Location, location, location

In 2016 I’ve discovered the joy of writing in different places. It’s so refreshing to be somewhere else other than staring at the same view from my office day after day…not that the view from my office is horrid or anything, it just gets a bit samey. By far the best location this year was the balcony which overlooked Porto Roma Bay in Zakynthos. A very close second has to be looking out onto the rooftops in Lucca.



I wonder where I’ll be writing next? I might cram a bit of editing in on a trip to Torquay….Our trip to Iceland is a long way off yet. Maybe book 3 will be started by then….I wonder if my Macbook would suvive a dip in the hot tub 🙂






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Goodreads giveaway



I’m running another book giveaway with Goodreads! It’s a great way to get lots of avid readers to notice Dance with Fireflies. The first time I did this was at its launch. It attracted 1792 entries from people who wanted to win a signed copy, 780 of these readers added it to their ‘to read’ list…. Not bad!

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My dream cast


Alicia Vikander

I’ve been day dreaming about the actors I would cast if/when Dance with Fireflies becomes a box office sell out. Alicia Vikander struck me (not literally) on a flight to Prague. I was watching The Danish Girl. She has something about her. She reminds me of a young Phyllis. So with that in mind I set out to cast other characters:


Micheal Fassbender as Arthur. He just happens to be married to Alicia (handy)


Anna Maxwell Martin as Margaret


Mary Jo Randle as Elizabeth


Kristin Scott Thomas as Pip…maybe with a few more clothes on.


Micheal Caine as Doctor Liptrot

Not a bad first choice. If you have read my book, I’d absolutely love to hear your ideas!

Oh, I nearly forgot… I’d like it to be directed by Steve McQueen.

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It may look like I’m on a beautiful beach in Zakinthos, but I was actually in Karachi in 1947 as I wrote book two!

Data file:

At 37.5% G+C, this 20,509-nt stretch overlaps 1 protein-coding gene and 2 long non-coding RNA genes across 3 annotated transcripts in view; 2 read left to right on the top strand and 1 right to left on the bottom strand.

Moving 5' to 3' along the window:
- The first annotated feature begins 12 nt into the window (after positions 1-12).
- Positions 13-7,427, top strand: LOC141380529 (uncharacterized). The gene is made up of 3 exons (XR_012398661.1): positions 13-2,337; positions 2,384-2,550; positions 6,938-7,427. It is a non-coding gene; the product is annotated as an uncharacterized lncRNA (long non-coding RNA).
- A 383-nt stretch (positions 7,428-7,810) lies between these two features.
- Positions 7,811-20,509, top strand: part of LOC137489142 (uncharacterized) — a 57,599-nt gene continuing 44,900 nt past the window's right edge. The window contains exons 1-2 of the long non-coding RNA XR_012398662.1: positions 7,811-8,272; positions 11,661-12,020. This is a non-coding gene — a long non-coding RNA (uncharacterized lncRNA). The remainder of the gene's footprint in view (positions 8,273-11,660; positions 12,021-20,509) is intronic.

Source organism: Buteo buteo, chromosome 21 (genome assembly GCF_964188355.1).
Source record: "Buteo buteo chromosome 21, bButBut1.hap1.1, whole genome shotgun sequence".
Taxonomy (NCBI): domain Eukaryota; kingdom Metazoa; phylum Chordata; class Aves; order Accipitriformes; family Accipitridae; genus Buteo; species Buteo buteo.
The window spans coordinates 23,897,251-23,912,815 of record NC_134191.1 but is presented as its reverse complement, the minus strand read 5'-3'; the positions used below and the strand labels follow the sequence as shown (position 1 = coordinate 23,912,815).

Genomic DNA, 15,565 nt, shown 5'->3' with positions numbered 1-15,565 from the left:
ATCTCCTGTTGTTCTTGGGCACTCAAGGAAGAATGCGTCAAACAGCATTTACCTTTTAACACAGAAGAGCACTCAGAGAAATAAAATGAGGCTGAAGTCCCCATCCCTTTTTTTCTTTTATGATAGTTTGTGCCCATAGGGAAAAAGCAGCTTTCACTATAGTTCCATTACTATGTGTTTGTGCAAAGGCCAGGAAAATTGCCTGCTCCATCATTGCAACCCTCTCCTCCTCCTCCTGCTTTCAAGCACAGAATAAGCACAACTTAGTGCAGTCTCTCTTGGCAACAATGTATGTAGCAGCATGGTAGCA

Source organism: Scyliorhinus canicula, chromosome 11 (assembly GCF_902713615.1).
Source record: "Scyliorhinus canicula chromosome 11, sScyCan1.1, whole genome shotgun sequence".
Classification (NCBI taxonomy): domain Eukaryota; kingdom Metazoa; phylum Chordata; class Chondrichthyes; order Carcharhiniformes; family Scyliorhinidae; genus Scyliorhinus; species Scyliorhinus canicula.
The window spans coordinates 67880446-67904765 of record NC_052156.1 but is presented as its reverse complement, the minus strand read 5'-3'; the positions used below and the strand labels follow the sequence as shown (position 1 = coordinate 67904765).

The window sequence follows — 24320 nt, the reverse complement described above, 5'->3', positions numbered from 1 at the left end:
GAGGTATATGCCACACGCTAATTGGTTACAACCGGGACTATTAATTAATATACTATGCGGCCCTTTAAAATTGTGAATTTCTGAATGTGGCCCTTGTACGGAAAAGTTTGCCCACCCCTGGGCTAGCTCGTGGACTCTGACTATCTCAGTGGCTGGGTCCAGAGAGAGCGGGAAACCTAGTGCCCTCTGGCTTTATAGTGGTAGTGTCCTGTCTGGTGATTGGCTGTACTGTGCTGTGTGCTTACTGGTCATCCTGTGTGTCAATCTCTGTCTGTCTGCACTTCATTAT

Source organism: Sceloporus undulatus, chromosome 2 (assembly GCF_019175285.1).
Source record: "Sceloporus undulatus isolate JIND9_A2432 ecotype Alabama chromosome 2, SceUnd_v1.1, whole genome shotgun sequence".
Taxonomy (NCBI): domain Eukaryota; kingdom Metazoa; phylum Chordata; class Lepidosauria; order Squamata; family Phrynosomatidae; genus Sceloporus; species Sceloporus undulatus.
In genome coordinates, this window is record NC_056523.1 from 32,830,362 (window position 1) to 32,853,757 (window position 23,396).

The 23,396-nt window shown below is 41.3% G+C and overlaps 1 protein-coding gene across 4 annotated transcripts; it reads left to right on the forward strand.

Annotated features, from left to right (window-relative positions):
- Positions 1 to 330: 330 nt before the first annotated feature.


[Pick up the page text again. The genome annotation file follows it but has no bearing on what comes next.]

I took my Macbook on holiday with me, hoping I might pick it up occasionally and have a delve into the backstreets of Karachi, the Sind Club and Phyllis’s life back in India/Pakistan. It took me by surprise to find myself sloping off to the bedroom’s private balcony to hammer out a few thousand words each morning. It became routine to stare at the amazing Porto Roma Bay that surrounded me, it’s various craft coming and going, as I pictured my ancestor’s lives at the time of Partition.

Lunch was always a welcome break in the blistering heat; a chance to refuel on Yianna’s Greek salad and Sangria at Nikos Beach Bar.

After a swim in the clear waters beneath Deep Blue Villas, I’d spend an hour or so on the beach reading through the morning’s writing. I thought it might be a bit of a burden to write whilst away, but it was one of the highlights!

So if you happen to visit the beach bar anytime soon, look out for one of my bookmarks on the counter…couldn’t resist a bit of cheeky guerrilla marketing.

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What’s the story? Well…


Iain Robertson is used to tough jobs – after retiring from the Parachute Regiment, he took on jobs guarding George Harrison, Gary Moore and Johnny Rotten. But keeping Oasis on the rails after debut album Definitely Maybe ignited their rise toward global superstardom would be the toughest gig of them all. Iain was side-by-side with Oasis as their road manager and minder, twenty-four hours a day, eight days a week, as they took on the world and won. No one was closer to the maelstrom. His story is the defining chronicle of life on tour with Oasis.

I caught up with the very likeable Iain, and asked him about his writing……

What form does your writing take? I had a moment of epiphany in the Hamburg apartment of one of our most celebrated Indie- rock-stars.

I had travelled over for something of a holiday, and whilst there was working through the paradigm for my book ‘What’s the story?’ A tour diary of the Britpop giants ‘Oasis’: told from my perspective as their road manager, and head of security.

‘Ignore the rules, enjoy the journey’ he told me.

‘As long as one person gets it, it can be considered a success: even if that one person is you’.

That advice resonated, and whenever I put pen to paper, I’m just looking for an authenticity.

I trust that if I can find something redemptive in the result. Others will.

These days I write mainly for the remembering of this or that, although I am working on a second book, which explores the remarkable dynamic of volunteer fire-fighters. Shifting, as they do, from builder to emergency responder; cutting someone’s teenager out of a car-wreck, to builder again: In the same morning or afternoon.

How often do you write? Not as often as I should.